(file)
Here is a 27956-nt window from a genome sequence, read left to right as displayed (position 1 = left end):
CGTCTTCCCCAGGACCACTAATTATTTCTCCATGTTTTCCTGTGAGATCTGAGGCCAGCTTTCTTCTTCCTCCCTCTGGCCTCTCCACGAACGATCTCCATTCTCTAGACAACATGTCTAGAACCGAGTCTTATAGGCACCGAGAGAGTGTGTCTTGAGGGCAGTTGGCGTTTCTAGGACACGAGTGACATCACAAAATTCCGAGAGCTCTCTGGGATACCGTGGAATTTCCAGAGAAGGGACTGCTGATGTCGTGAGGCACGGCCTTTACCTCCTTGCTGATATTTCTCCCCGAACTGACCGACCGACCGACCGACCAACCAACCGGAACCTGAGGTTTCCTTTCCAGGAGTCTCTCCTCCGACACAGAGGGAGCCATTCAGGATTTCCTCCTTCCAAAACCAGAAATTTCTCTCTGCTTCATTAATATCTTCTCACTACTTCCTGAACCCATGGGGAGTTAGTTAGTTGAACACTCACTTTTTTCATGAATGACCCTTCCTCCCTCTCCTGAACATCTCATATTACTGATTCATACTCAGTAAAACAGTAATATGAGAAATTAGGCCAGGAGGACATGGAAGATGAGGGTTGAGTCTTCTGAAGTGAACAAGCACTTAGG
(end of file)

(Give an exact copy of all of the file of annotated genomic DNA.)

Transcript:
Here is a 27956-nt window from a genome sequence, read left to right as displayed (position 1 = left end):
CGTCTTCCCCAGGACCACTAATTATTTCTCCATGTTTTCCTGTGAGATCTGAGGCCAGCTTTCTTCTTCCTCCCTCTGGCCTCTCCACGAACGATCTCCATTCTCTAGACAACATGTCTAGAACCGAGTCTTATAGGCACCGAGAGAGTGTGTCTTGAGGGCAGTTGGCGTTTCTAGGACACGAGTGACATCACAAAATTCCGAGAGCTCTCTGGGATACCGTGGAATTTCCAGAGAAGGGACTGCTGATGTCGTGAGGCACGGCCTTTACCTCCTTGCTGATATTTCTCCCCGAACTGACCGACCGACCGACCGACCAACCAACCGGAACCTGAGGTTTCCTTTCCAGGAGTCTCTCCTCCGACACAGAGGGAGCCATTCAGGATTTCCTCCTTCCAAAACCAGAAATTTCTCTCTGCTTCATTAATATCTTCTCACTACTTCCTGAACCCATGGGGAGTTAGTTAGTTGAACACTCACTTTTTTCATGAATGACCCTTCCTCCCTCTCCTGAACATCTCATATTACTGATTCATACTCAGTAAAACAGTAATATGAGAAATTAGGCCAGGAGGACATGGAAGATGAGGGTTGAGTCTTCTGAAGTGAACAAGCACTTAGG